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Conserving Angular Momentum (Rigid Body Dynamics)

  1. Oct 9, 2014 #1
    Lets say i have a rod (length = L) hinged at one end (A).It is initially at rest.Now if an impulse (J) acts on the other end (B),can i conserve the angular momentum about A(the hinge)? that is can i write: JL=Iw?(I=moment of inertia,w=angular velocity)
    this is what i saw in the book.

    My Doubt: But due to the impulse, there is a torque.Then how can i conserve angular momentum if net torque is not equal to zero?(i have thinked but im still confused :()
    CASE 2:
    Now if change the situation, instead of impulse if a particle collides at B,can i conserve the angular momentum now?(Now the torque applied will be internal)
     
  2. jcsd
  3. Oct 9, 2014 #2

    Simon Bridge

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    Welcome to PF;

    Case 1. By definition: impulse = change in momentum. ##J_L=I\Delta\omega## would be the expression for the angular impulse delivered to an object whose moment of inertia does not change. If we write ##\Delta\omega = \omega-\omega_0## - then, in your example, ##\omega_0=0## and the expression turns into the one you have written.

    Note: This is not a conservation of angular momentum equation.

    Case 2. It is only total momentum that gets conserved.
    If you find it is not conserved for some system, then you are not looking at the complete system.

    In case 1 - whatever produces the impulse presumably loses whatever angular momentum is gained by the rod.
    In case 2 - collisions can get complicated. For instance, sound and heat of the collision could carry off some momentum.
     
  4. Oct 9, 2014 #3
    thanks, i understood case1.
    for case2:
    (From halliday resnick)"we will consider rod and particle as our system.This system will experience external impulse due to hinge. But angular momentum about hinge can be conserved since impulse due to hinge is zero."(expression they have written: mux=mvx+Iw where u=initial velocity of particle and v= velocity of particle just after collision)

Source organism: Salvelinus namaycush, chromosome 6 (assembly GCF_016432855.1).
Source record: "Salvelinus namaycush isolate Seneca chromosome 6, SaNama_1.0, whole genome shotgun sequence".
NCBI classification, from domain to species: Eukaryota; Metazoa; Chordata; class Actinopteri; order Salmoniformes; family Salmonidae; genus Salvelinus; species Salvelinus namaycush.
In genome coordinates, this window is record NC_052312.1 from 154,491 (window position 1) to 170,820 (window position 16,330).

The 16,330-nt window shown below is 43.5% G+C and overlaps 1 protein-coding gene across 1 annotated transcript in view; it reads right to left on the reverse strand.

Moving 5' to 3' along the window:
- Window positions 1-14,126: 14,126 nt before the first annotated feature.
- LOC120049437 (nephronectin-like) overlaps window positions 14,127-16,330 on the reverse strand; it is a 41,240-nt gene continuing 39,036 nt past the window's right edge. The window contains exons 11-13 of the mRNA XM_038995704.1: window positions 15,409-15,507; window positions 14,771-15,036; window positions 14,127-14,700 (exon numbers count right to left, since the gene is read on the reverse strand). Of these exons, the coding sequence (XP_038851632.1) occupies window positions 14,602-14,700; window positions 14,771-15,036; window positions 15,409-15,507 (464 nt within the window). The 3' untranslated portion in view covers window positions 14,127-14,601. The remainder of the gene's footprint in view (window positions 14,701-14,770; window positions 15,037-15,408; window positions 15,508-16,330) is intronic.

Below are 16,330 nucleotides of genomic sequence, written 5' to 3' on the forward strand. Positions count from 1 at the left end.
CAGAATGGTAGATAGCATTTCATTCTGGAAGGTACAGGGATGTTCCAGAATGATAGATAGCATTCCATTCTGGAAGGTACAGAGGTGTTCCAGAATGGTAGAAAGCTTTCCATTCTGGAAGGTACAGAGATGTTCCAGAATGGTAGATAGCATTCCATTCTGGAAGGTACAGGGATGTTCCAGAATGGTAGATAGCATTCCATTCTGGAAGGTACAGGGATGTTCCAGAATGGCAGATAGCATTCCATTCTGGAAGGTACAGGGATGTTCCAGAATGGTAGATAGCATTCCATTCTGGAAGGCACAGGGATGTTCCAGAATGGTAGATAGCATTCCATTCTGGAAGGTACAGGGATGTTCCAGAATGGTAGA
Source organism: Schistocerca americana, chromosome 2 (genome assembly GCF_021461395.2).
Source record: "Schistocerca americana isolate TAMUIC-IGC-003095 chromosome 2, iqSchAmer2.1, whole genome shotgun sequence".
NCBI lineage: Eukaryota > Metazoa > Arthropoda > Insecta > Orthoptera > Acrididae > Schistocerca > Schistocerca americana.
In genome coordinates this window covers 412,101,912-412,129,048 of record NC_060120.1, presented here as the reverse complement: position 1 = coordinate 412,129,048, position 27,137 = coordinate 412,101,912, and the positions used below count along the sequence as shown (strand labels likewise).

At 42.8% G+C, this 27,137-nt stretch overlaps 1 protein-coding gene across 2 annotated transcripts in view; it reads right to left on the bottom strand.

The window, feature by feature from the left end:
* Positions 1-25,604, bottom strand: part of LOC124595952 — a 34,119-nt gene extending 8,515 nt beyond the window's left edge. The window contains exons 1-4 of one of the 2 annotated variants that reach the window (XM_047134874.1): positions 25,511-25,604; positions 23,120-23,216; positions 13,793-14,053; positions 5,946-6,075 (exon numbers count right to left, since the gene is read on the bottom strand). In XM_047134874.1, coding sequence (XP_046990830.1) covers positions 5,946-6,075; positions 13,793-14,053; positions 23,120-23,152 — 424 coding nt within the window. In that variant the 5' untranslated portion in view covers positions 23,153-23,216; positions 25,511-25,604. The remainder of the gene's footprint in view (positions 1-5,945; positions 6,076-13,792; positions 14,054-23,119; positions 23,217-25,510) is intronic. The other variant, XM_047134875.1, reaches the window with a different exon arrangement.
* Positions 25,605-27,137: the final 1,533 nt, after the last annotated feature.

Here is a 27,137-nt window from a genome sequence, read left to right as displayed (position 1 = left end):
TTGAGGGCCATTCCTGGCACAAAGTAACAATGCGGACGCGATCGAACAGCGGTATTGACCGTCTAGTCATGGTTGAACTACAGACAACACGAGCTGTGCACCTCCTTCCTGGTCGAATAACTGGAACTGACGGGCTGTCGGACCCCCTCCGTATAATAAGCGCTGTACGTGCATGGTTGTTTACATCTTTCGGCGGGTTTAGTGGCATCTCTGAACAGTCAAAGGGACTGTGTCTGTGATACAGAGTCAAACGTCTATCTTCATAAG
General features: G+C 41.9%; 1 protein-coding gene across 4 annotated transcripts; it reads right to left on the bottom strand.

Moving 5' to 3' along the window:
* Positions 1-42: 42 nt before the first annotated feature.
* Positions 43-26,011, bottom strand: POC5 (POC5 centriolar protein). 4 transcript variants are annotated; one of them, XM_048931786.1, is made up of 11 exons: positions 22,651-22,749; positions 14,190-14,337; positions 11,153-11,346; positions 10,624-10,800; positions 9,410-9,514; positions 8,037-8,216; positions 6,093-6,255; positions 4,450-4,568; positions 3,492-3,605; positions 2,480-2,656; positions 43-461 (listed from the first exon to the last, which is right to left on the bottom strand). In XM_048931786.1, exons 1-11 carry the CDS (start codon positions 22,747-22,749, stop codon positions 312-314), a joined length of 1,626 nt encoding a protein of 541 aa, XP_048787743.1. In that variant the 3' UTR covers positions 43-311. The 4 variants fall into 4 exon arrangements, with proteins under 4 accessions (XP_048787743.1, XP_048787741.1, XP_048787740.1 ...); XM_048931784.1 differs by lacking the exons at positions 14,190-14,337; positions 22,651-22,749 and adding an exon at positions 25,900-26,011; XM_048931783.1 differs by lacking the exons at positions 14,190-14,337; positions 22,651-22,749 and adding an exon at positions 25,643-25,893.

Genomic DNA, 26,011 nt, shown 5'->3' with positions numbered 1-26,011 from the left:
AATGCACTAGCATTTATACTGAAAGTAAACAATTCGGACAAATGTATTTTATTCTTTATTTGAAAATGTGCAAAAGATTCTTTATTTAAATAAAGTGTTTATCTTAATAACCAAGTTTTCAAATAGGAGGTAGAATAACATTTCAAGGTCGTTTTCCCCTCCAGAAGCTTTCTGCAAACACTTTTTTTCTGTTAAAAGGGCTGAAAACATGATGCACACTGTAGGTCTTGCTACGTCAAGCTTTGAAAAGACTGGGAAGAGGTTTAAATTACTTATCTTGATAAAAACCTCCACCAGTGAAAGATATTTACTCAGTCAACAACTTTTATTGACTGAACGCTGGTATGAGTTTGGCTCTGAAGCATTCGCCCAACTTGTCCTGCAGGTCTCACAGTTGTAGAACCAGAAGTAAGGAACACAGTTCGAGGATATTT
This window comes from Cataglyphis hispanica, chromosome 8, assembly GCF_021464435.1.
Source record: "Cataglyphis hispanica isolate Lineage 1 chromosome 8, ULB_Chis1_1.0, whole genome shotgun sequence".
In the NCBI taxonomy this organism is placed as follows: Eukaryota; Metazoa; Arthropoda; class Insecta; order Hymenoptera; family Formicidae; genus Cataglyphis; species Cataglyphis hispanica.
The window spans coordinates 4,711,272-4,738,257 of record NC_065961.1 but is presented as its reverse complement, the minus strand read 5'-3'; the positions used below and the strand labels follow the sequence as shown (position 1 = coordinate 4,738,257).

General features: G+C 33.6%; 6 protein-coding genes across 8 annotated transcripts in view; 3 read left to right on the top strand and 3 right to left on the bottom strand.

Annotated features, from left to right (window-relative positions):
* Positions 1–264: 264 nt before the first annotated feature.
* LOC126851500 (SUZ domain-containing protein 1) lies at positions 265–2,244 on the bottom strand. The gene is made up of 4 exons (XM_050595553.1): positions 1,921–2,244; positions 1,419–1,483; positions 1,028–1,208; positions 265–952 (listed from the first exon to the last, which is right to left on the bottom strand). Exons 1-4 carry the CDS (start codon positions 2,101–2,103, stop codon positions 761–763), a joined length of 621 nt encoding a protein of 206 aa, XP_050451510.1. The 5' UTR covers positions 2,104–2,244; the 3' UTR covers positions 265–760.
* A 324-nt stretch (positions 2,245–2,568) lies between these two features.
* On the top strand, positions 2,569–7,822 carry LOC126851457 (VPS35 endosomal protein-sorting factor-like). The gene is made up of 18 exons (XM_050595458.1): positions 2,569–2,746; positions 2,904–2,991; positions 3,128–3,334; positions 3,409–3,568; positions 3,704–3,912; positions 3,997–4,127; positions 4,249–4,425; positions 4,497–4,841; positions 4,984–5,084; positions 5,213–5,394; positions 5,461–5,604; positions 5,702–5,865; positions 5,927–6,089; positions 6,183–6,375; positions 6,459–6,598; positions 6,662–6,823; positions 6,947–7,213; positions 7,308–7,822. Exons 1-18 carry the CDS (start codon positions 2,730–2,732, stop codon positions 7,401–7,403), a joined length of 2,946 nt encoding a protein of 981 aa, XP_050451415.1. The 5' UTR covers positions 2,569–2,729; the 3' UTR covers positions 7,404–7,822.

the rod experiences a torque about the hinge.Then how can you conserve angular momentum about hinge?Without torque how will the rod start rotating?
     
  5. Oct 9, 2014 #4

    Simon Bridge

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    H&R were trying to second guess possible students objections there... they'd say "wait a minute: what about the reaction forces at the pivot?"

    Notice that the pivot (the hinge) does not accelerate? What does that tell you about the net torque on the pivot?
    Consider that the impulse at the pivot acts at zero distance from the pivot - so what is the torque due to the impulse?
    Therefore, what is the change in momentum due to the impulse?

    The impulse at the pivot is not what starts the rod rotating - the rod rotates due to an impulse delivered at the other end due to the collision.

    In the linear case, a mass sliding along a frictionless level surface conserves momentum in collisions with another mass despite the fact that there is a (normal) force acting on the mass from the ground. How does this work?

    During the collision, there will be forces acting on the objects involved. These forces will be action-reaction pairs so the momentum gained by one object gets lost by another. The exact details of how this happens can be arbitrarily complicated ... but, since we have the complete system, we can ignore the details and just talk a bout the final outcome in terms of the initial conditions, knowing that in the final analysis the total energy and momentum must be conserved. The trick is to identify the smallest amount of information you need to know in order to do this.
     
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